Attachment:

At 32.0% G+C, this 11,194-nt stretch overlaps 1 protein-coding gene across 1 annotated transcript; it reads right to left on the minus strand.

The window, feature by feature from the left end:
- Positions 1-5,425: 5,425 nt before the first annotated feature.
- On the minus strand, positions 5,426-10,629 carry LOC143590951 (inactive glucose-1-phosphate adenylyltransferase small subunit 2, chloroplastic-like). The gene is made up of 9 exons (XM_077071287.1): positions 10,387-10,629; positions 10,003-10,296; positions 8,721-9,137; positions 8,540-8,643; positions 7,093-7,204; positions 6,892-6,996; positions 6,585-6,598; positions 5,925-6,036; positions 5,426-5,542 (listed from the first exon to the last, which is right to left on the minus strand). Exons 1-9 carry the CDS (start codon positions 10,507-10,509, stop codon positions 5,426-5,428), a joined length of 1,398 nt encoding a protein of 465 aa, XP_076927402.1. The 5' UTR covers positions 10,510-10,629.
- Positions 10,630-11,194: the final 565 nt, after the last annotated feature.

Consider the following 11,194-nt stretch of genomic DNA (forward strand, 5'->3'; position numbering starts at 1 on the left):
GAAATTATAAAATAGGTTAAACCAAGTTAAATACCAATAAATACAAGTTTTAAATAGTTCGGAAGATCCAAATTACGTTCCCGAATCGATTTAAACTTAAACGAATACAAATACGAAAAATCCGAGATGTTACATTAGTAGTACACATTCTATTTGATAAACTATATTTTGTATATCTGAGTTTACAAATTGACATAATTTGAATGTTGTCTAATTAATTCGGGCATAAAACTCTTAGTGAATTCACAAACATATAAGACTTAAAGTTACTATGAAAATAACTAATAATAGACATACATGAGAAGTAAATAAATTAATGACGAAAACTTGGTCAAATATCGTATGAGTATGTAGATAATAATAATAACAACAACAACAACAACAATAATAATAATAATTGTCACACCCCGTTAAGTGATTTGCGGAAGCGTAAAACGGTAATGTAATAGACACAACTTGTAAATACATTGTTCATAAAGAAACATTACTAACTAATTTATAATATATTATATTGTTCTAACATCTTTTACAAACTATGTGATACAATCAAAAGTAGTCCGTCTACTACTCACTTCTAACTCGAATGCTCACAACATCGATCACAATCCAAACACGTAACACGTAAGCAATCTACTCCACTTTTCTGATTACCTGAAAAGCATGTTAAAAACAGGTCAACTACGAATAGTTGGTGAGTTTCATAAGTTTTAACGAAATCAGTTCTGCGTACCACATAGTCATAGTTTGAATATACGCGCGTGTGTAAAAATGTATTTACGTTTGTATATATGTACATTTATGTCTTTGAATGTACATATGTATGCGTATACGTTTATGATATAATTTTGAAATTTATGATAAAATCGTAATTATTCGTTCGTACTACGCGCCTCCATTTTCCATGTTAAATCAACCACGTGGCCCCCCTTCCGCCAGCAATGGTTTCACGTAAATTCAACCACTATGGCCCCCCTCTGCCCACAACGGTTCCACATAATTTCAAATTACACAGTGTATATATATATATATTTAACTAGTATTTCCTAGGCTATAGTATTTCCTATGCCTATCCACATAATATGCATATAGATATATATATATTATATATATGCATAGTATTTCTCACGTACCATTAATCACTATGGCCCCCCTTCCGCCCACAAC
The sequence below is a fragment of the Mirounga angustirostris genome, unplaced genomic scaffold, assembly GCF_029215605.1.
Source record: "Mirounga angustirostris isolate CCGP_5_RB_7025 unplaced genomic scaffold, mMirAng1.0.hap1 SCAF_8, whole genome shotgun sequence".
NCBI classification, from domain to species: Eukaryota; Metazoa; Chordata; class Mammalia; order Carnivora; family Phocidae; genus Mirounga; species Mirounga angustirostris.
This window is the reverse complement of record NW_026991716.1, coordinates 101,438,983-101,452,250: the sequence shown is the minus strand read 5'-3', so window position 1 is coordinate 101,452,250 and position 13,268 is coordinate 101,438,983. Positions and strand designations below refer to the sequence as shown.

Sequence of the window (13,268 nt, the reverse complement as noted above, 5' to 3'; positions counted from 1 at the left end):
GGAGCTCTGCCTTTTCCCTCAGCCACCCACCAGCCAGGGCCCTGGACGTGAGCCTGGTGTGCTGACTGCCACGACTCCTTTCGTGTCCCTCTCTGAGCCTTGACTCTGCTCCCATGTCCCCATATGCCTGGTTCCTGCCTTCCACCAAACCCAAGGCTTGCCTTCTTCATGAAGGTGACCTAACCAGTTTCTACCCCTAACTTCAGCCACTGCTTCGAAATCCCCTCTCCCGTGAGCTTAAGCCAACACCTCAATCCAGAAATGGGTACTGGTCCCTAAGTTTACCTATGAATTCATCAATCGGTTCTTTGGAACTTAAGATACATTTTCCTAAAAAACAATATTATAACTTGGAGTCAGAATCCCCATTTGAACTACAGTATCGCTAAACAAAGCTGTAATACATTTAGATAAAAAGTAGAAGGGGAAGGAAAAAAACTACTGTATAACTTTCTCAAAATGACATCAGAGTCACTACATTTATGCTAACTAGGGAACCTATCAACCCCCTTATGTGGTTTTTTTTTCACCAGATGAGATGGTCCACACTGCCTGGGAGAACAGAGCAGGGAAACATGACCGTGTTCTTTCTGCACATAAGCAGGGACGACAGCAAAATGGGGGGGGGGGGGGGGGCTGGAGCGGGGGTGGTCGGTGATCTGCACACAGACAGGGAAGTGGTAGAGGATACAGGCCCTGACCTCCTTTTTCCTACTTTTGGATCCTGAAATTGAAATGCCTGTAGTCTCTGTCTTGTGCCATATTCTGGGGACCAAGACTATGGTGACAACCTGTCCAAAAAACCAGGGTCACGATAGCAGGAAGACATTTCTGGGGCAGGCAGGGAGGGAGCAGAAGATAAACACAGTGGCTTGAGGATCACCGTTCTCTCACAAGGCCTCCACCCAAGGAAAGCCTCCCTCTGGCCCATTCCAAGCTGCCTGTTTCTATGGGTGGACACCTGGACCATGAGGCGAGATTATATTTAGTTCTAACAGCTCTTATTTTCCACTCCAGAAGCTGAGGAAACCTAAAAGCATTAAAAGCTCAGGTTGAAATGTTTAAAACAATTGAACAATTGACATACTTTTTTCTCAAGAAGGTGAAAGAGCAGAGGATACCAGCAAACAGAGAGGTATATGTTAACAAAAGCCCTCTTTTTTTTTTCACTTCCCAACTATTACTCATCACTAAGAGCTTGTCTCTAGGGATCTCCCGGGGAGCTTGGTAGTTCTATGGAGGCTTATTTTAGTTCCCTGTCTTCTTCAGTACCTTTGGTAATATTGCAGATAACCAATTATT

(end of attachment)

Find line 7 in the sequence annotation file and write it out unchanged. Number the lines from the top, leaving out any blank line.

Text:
GAAATTATAAAATAGGTTAAACCAAGTTAAATACCAATAAATACAAGTTTTAAATAGTTCGGAAGATCCAAATTACGTTCCCGAATCGATTTAAACTTAAACGAATACAAATACGAAAAATCCGAGATGTTACATTAGTAGTACACATTCTATTTGATAAACTATATTTTGTATATCTGAGTTTACAAATTGACATAATTTGAATGTTGTCTAATTAATTCGGGCATAAAACTCTTAGTGAATTCACAAACATATAAGACTTAAAGTTACTATGAAAATAACTAATAATAGACATACATGAGAAGTAAATAAATTAATGACGAAAACTTGGTCAAATATCGTATGAGTATGTAGATAATAATAATAACAACAACAACAACAACAATAATAATAATAATTGTCACACCCCGTTAAGTGATTTGCGGAAGCGTAAAACGGTAATGTAATAGACACAACTTGTAAATACATTGTTCATAAAGAAACATTACTAACTAATTTATAATATATTATATTGTTCTAACATCTTTTACAAACTATGTGATACAATCAAAAGTAGTCCGTCTACTACTCACTTCTAACTCGAATGCTCACAACATCGATCACAATCCAAACACGTAACACGTAAGCAATCTACTCCACTTTTCTGATTACCTGAAAAGCATGTTAAAAACAGGTCAACTACGAATAGTTGGTGAGTTTCATAAGTTTTAACGAAATCAGTTCTGCGTACCACATAGTCATAGTTTGAATATACGCGCGTGTGTAAAAATGTATTTACGTTTGTATATATGTACATTTATGTCTTTGAATGTACATATGTATGCGTATACGTTTATGATATAATTTTGAAATTTATGATAAAATCGTAATTATTCGTTCGTACTACGCGCCTCCATTTTCCATGTTAAATCAACCACGTGGCCCCCCTTCCGCCAGCAATGGTTTCACGTAAATTCAACCACTATGGCCCCCCTCTGCCCACAACGGTTCCACATAATTTCAAATTACACAGTGTATATATATATATATTTAACTAGTATTTCCTAGGCTATAGTATTTCCTATGCCTATCCACATAATATGCATATAGATATATATATATTATATATATGCATAGTATTTCTCACGTACCATTAATCACTATGGCCCCCCTTCCGCCCACAAC